When a row matching to a file is tapped to the tableview, the Quick Look Preview Controller will open the respective document for preview. The preview controller will be pushed to the navigation stack, but I’ll show you how to present it modally as well (actually, it’s the same way you present any other view controller modally). Furthermore, we’ll have the chance to see the extra functionalities provided by the preview controller (like sharing and switching document) once we push it for first time, and we’ll discuss about some of the optional delegate methods.

The following screenshot present the initial view controller (the FileListViewController) with the sample files presented on it. As you see, the actual file name and the type of the document are actually presented to each row (we’ll go through the respective implementation).

File List

When a document gets opened for previewing will look like the next image:


You can download a starter project to work with while reading the rest of this text. Once you get it, just take a look to the existing code, and then we’ll complete it step by step as we’ll be moving through the next parts.

Files and File URLs

In the starter project you’ll find a collection of sample files that we’re going to preview in this demo app. Those files have been appended to the application’s bundle, but that’s not enough in order for our app to use them for previewing. It’s our responsibility (developer’s responsibility) to tell the app which files to use with the Quick Look framework.

Being more specific now, we’ll create an array to provide the file names of the sample files existing to the bundle. Those file names will be used for two purposes:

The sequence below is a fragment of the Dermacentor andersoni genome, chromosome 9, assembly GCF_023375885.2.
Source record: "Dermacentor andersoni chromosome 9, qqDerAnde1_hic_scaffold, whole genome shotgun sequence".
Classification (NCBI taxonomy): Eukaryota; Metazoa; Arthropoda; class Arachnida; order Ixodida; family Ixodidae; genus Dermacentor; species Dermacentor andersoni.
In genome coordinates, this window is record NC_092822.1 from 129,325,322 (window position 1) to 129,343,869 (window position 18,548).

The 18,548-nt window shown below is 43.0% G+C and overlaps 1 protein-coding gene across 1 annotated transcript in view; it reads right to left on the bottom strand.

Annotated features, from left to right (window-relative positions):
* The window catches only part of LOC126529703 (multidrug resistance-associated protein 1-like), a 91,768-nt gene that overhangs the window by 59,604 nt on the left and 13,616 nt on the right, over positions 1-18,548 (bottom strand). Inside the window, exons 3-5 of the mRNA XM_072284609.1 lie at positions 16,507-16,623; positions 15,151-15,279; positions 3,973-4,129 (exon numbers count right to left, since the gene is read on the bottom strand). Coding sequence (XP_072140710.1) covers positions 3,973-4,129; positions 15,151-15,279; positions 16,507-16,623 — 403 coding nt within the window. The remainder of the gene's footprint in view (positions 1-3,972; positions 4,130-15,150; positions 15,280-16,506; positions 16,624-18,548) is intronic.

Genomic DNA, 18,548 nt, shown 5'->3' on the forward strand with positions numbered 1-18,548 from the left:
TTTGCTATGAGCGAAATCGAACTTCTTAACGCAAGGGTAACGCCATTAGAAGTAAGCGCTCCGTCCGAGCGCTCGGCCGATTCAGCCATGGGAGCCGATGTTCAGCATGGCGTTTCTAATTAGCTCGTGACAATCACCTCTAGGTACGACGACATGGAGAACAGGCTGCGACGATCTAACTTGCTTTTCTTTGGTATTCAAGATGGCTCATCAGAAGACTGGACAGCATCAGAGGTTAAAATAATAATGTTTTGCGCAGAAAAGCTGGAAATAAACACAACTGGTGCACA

1. In order to display the file name and description in our tableview properly.
  2. Most importantly, to create the list of NSURL objects that the Quick Look framework needs as a datasource, so its capable of retrieving and previewing each file.

It’s clear now how the name of each file will be used, so having said that it’s time for us to get our hands dirty. The first thing we need to to is to create an array with the list of file names (including their extensions of course), so make sure that you have the FileListViewController.swift file in Xcode open. In the beginning of the respective class, add the next line:

In our example we already know the names of the files we’ll use for previewing, so it’s easy to declare the fileNames array and give values to it at the same time. However there might be cases in real apps that it’s impossible for you to have this information in advance (for example, if you’re downloading files). In such a case you’ll have to populate the above array with values dynamically and when you’re able to add one or more files to that collection.

Now let’s make the following declaration:

This array is going to be the datasource for the Quick Look framework, but not only. We’ll also use it as the datasource for the tableview as well.

Let’s create now a new method, and let’s fill the above array with values. In that new method, we’ll get each file name specified in the fileNames array and we’ll create a new NSURL object. Once we make sure that the real respective file is there, we’ll append the new NSURL object to the fileURLs array, and our work in this part has been done.

Notice that we’re using the componentsSeparatedByString(...) method of the String class to break each single file name into its parts, meaning the name and the extension. The rest is easy and straightforward: We create a NSURL object by using the URLForResource(...) method of the NSBundle class, and once we ensure that the file described by the newly created NSURL object really exists, we append it to the fileURLs array.